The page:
Court Deems Failure to Respond to Discovery Requests as Admitted Answers

June 2, 2021 | Kitt Tovar Jensen

On May 12, 2021, the Iowa Court of Appeals affirmed a summary judgment in favor of the executor in a will contest filed by the decedent’s son. After the son failed to respond to numerous requests for admission during discovery, the district court deemed the unanswered questions admitted and entered judgment for the executor. In affirming the judgment, the Court of Appeals found that there was no evidence of “insane delusions” or undue influence and that the executor would be prejudiced if the court allowed the son to withdraw his answers.


The decedent executed his final will in 2016, two years before he passed away. Despite having an estate worth $11 million, the decedent left five dollars to the son, his only child, as well as to each grandchild. The decedent’s will stated that he made substantial gifts to his son and his grandchildren during his life. The will devised specific amounts of money to members at the decedent’s church and to three Iowa State University (ISU) students. The decedent’s remaining assets were placed in a charitable trust to fund scholarships for ISU students studying agriculture.

The son filed a petition to set aside the will, alleging that his father was of unsound mind and suffered from delusions. In an amended petition, the son sought to admit a 2004 will to probate, under which he would have received an inheritance, and alleged his father was unduly influence when creating the 2016 will. However, after the son failed to respond to 18 requests for admissions, the executor moved for summary judgment based upon those admissions. Admitting that the unanswered requests were deemed admitted under Iowa Rule of Civil Procedure 1.510(2), the son moved to withdraw his admissions. The son provided answers for 14 of the requests, but refused to answer the questions regarding his father’s mental capacity to create wills in 2016, 2004, 2001, and 2000. Relying on the executor’s statement of undisputed facts, the court denied the motion to withdraw and entered judgment for the executor. The son appealed.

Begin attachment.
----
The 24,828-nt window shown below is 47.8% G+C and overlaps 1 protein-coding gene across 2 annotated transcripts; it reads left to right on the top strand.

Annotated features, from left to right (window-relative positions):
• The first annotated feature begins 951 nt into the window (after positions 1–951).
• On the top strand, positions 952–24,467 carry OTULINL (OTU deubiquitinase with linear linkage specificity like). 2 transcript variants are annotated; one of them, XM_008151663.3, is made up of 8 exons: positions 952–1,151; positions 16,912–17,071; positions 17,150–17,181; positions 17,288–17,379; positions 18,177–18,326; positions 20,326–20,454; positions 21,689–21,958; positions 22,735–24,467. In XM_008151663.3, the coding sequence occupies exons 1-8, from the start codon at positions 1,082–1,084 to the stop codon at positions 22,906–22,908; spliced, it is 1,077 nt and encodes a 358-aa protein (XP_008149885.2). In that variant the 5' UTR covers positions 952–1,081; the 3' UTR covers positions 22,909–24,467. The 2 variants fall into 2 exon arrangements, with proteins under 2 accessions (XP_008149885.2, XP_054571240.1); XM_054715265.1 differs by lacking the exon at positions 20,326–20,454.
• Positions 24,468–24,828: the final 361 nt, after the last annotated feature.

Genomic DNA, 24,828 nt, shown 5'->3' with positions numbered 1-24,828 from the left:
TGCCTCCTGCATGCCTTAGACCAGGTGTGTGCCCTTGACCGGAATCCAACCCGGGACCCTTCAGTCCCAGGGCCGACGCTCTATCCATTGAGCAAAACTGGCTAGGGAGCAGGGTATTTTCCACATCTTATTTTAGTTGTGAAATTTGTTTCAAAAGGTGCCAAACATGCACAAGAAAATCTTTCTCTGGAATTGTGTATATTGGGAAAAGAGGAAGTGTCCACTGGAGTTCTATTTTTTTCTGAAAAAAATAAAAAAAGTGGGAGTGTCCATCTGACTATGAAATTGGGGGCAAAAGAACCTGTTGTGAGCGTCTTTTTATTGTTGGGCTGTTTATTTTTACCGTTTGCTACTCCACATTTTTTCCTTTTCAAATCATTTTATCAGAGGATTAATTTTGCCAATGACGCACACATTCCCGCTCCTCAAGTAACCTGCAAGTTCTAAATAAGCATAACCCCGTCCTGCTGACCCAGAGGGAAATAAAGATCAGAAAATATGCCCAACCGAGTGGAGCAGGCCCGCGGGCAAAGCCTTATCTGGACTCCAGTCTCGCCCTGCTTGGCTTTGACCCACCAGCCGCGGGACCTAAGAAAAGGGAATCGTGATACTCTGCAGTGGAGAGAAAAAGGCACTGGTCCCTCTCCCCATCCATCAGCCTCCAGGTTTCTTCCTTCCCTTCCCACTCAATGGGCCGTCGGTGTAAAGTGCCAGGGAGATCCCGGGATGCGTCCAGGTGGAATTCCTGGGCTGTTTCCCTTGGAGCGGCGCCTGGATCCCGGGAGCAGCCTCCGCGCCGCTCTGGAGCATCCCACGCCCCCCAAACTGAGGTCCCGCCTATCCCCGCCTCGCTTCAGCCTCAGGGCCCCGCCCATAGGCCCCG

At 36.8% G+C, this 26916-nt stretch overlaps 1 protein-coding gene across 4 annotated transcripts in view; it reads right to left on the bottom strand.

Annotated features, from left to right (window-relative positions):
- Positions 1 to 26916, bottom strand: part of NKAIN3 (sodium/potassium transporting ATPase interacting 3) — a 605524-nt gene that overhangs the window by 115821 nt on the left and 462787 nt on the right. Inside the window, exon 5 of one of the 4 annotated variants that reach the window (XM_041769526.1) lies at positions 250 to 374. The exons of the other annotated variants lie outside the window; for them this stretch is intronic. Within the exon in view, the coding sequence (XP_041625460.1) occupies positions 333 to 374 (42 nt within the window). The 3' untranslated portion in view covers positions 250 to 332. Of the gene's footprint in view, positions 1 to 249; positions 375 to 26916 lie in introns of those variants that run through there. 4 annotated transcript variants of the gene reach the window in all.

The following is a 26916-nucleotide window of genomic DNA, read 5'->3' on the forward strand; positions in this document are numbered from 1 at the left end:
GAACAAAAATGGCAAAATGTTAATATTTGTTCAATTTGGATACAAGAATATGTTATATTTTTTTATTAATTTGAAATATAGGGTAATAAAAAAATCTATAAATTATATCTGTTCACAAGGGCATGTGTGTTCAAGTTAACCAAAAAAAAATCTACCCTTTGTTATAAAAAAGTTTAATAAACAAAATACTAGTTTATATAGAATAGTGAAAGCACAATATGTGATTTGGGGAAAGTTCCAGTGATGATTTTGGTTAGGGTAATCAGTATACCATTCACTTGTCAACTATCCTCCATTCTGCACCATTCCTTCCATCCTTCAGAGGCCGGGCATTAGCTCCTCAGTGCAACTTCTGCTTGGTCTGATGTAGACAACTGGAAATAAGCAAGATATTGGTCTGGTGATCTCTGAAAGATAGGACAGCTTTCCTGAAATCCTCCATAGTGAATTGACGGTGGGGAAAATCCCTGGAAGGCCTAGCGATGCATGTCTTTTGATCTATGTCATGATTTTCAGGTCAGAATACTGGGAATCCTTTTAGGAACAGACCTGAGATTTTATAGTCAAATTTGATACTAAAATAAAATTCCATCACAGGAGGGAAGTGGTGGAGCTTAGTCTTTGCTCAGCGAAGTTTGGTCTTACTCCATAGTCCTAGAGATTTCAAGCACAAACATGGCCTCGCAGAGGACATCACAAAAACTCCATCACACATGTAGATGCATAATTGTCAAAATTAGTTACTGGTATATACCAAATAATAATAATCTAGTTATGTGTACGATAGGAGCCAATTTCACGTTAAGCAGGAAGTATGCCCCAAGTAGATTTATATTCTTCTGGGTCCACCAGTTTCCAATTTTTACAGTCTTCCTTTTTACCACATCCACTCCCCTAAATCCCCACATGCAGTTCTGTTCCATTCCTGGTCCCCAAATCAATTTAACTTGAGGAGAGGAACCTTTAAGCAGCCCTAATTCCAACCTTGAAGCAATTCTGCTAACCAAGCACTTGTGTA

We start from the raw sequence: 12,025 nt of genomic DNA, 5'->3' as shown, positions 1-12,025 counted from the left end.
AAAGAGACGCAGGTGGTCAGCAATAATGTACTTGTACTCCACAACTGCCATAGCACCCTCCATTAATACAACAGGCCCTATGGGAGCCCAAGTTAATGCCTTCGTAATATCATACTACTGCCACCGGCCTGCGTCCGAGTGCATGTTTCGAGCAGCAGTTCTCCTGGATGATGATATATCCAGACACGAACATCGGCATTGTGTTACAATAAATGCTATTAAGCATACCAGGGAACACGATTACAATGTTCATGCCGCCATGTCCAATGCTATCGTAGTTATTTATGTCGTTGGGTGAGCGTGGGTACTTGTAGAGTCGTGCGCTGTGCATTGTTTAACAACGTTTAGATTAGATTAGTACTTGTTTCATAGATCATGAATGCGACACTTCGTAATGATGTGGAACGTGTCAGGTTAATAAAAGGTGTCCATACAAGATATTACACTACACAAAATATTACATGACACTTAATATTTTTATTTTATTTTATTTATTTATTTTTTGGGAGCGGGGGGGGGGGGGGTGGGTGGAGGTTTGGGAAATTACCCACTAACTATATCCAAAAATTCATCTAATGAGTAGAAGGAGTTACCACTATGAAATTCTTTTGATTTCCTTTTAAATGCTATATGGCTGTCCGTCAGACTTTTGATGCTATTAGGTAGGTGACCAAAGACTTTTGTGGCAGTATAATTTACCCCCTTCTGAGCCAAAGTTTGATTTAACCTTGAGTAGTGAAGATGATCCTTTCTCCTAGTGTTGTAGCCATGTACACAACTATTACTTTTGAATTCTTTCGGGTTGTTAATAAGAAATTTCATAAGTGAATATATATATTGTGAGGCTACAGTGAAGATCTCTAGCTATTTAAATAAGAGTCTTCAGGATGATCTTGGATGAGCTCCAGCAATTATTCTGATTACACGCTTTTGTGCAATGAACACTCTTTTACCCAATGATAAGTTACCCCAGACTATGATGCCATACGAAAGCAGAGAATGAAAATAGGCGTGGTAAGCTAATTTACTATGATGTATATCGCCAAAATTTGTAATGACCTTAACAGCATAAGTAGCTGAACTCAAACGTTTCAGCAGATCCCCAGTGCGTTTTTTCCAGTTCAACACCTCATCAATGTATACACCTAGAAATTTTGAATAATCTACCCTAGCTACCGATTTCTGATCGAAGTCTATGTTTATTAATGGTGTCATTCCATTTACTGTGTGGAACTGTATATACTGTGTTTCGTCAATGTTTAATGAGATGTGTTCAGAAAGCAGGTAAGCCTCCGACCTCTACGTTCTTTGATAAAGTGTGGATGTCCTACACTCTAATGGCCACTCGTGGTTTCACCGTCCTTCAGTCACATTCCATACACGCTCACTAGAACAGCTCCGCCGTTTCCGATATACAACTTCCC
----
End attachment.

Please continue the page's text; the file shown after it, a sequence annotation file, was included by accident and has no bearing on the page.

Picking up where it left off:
Motion to Withdraw Admissions

The son agreed that he missed the 30-day deadline to respond to the executor’s request for admissions. Nevertheless, the son argued that the district court could exercise discretion and allow him to withdraw his admissions under Rule 1.511. A court may permit withdrawal if the party requesting the admissions cannot prove to the court that he will be prejudiced by the withdrawal. See Iowa R. Civ. P. 1.511.

Disagreeing with the son’s argument that proximity to trial is the main factor in creating prejudice, the court determined that the executor would be prejudiced if the court allowed the withdrawal because he would suddenly be forced to defend issues deemed admitted. Here, the son and his attorney failed to respond to two motions to compel and did not attempt to respond until 29 days after the executor filed a motion for summary judgment. Additionally, the court found no reason to accept the son’s suggestion that his attorney’s failure to respond should be a mitigating factor. Noting that the son still had not answered the four questions regarding his father’s mental capacity, the court affirmed the denial of the motion to withdraw.

Lack of Evidence for Claims of Insane Delusion and Undue Influence

Arguing that mental capacity to execute a will was not the correct standard for his claims of insane delusion and undue influence, the son argued that a genuine issue of material fact existed regarding his allegations. Declining to resolve whether the son had standing to appeal, the court affirmed that no genuine issue of material fact existed.

Insane delusions render a will invalid when it is “the direct results of such delusions.” In re Estate of Koll, 206 N.W. 40, 43 (Iowa 1925). The son argued that the request for admissions questioning whether the decedent has “sufficient mental capacity” did not address whether the decedent was of “sound mind.” See Iowa Code § 633.264 (stating that “…any person of full age and sound mind may dispose by will of all the person’s property…). Finding that an insane delusion is a type of mental incapacity rather than a distinct condition, the court concluded that the son’s admissions defeated the insane delusion claim as a matter of law. Additionally, the son did not present any evidence that his father actually suffered from insane delusions. In the same way, the son did not provide any evidence of who allegedly exerted undue influence over his father. Therefore, the court affirmed the district court’s judgment.